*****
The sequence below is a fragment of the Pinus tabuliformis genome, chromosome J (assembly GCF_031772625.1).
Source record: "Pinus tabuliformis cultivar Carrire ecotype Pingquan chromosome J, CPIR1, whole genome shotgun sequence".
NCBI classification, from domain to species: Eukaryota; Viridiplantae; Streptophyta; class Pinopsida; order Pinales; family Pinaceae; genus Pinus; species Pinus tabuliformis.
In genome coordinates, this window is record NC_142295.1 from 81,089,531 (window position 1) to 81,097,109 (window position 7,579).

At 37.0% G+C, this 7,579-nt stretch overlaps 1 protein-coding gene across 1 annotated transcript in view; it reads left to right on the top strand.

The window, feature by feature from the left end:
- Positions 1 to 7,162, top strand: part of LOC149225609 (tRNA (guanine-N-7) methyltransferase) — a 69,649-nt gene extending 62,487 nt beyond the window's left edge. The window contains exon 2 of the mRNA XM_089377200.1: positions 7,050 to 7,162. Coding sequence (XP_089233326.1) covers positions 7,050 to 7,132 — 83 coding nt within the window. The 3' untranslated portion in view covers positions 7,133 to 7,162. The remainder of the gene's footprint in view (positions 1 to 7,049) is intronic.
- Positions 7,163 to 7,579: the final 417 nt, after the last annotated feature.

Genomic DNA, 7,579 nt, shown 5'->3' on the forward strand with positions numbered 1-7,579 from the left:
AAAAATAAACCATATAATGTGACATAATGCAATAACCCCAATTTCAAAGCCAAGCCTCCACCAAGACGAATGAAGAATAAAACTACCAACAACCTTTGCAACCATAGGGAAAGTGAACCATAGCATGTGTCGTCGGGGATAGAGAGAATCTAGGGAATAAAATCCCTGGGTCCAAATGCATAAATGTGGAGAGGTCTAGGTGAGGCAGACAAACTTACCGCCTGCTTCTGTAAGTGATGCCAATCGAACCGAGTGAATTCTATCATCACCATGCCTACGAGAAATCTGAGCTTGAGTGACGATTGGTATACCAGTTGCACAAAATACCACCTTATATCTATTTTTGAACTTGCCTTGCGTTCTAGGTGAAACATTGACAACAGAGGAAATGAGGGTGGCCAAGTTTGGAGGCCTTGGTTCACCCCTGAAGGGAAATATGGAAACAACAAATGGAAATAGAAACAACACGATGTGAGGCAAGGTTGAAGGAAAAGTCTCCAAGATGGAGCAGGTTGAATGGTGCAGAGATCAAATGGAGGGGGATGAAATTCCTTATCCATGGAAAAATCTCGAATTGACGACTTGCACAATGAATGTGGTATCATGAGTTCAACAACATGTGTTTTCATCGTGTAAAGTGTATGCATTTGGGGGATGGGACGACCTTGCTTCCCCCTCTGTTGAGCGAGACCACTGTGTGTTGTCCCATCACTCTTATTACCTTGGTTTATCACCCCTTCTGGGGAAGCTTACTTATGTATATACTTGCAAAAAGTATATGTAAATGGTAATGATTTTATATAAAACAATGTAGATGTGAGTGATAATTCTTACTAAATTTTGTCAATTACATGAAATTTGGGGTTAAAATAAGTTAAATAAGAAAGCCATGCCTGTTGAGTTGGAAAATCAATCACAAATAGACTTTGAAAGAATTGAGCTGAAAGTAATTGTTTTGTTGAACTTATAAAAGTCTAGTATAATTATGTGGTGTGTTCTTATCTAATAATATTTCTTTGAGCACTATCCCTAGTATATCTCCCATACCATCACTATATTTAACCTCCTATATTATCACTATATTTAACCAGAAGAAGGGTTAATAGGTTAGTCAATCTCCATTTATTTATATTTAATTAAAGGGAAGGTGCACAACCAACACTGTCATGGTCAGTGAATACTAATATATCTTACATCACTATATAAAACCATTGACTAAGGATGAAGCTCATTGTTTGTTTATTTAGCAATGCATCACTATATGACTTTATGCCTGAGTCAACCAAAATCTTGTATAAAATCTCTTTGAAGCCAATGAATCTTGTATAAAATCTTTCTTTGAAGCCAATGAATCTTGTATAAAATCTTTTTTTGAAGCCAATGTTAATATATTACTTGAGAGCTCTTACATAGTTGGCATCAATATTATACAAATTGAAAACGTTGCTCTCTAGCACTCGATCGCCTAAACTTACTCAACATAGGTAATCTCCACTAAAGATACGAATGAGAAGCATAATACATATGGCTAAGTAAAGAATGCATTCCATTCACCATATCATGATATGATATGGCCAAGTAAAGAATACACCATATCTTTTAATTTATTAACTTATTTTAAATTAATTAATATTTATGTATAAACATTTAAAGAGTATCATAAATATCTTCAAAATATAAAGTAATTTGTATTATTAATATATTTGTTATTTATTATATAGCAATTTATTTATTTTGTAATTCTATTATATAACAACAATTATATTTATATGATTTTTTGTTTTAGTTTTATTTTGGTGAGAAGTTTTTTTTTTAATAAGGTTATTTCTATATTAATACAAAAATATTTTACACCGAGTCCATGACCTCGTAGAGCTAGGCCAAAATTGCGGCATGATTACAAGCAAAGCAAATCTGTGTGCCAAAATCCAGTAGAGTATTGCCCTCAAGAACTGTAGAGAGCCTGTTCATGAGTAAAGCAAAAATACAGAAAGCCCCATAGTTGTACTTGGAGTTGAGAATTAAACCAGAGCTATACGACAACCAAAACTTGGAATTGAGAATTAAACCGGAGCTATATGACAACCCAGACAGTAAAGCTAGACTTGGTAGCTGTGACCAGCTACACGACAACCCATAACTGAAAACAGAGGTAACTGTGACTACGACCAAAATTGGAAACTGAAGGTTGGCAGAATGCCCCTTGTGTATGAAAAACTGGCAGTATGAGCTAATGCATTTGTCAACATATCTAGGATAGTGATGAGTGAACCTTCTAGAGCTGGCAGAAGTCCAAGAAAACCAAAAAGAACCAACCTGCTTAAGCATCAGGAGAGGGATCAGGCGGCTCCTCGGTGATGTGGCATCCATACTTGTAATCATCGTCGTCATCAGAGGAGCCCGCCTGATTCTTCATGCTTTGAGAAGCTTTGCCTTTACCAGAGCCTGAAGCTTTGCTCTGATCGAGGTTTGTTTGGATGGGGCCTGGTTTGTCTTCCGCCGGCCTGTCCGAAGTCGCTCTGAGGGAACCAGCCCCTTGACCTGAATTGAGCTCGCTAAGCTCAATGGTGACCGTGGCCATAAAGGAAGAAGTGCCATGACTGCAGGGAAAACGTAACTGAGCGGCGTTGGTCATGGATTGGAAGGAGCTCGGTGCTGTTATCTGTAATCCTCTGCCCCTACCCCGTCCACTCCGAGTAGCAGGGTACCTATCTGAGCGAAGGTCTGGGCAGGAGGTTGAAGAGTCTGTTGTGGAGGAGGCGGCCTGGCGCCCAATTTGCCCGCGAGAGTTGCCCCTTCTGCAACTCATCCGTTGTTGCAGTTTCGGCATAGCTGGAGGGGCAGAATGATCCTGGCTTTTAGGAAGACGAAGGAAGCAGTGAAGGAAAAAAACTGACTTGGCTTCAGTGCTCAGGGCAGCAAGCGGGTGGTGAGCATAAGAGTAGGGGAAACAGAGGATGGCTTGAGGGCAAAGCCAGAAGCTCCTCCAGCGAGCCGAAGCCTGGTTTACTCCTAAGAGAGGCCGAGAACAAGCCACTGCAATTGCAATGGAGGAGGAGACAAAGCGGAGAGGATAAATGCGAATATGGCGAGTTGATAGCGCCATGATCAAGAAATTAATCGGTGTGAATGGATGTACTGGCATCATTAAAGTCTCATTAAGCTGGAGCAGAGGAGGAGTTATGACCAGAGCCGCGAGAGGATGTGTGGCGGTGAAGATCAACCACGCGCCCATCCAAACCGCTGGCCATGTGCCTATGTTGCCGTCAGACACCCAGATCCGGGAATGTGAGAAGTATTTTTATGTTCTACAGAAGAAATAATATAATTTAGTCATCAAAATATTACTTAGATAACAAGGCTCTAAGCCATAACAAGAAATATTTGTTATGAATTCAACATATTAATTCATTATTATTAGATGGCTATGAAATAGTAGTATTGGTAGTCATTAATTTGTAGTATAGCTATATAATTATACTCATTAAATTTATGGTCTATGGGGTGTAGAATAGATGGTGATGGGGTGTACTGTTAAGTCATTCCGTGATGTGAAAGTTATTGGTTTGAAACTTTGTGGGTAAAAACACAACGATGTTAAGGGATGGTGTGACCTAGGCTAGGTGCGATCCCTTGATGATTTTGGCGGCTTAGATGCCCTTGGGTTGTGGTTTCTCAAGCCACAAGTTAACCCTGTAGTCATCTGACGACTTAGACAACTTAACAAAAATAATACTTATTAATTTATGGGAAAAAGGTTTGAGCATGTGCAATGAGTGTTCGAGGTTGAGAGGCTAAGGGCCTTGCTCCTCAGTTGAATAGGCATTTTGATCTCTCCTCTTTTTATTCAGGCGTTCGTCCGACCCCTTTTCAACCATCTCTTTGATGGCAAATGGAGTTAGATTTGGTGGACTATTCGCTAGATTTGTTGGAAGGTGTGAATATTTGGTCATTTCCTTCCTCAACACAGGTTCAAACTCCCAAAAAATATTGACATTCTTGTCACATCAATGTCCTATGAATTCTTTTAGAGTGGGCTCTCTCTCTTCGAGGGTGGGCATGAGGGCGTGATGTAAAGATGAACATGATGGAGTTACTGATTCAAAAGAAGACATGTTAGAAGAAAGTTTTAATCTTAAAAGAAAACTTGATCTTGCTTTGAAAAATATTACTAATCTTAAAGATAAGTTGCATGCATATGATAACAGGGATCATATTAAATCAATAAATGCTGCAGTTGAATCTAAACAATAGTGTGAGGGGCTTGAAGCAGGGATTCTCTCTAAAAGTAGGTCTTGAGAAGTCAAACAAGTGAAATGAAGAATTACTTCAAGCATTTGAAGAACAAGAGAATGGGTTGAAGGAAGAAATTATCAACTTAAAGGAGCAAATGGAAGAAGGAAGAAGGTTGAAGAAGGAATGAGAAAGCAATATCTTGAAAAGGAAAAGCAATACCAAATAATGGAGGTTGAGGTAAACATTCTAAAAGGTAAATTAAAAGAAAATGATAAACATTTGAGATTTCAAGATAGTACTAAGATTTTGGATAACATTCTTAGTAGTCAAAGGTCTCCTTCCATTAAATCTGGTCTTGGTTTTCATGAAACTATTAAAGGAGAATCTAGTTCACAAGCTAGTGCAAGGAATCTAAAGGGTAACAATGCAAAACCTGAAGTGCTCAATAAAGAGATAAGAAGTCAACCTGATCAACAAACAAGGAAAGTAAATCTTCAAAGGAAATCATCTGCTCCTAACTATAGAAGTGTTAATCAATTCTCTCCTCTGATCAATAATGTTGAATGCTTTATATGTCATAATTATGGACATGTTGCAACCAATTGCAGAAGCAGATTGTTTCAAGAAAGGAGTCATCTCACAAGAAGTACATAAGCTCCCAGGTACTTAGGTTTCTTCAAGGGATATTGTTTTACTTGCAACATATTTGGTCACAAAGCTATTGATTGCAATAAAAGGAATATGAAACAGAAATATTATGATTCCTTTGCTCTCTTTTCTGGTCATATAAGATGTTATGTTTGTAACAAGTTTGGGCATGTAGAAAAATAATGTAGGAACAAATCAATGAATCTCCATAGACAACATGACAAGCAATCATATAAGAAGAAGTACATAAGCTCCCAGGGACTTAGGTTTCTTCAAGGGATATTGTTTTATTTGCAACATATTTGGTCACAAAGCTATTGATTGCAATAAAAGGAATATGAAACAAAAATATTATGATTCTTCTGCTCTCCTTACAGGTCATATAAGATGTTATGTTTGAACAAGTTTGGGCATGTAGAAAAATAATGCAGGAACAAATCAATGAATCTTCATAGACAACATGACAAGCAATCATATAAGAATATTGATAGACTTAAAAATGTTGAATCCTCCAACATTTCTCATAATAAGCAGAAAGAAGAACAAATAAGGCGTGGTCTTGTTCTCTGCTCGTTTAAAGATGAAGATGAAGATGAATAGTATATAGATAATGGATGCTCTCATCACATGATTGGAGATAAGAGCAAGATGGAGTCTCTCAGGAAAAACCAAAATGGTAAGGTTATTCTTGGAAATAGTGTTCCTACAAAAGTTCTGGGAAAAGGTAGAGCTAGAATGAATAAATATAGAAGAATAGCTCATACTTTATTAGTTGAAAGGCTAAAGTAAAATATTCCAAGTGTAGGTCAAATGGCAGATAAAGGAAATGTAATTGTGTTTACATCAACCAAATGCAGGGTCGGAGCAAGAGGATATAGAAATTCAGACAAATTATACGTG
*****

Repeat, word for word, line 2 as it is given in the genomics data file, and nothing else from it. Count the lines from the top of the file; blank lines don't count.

Source record: "Pinus tabuliformis cultivar Carrire ecotype Pingquan chromosome J, CPIR1, whole genome shotgun sequence".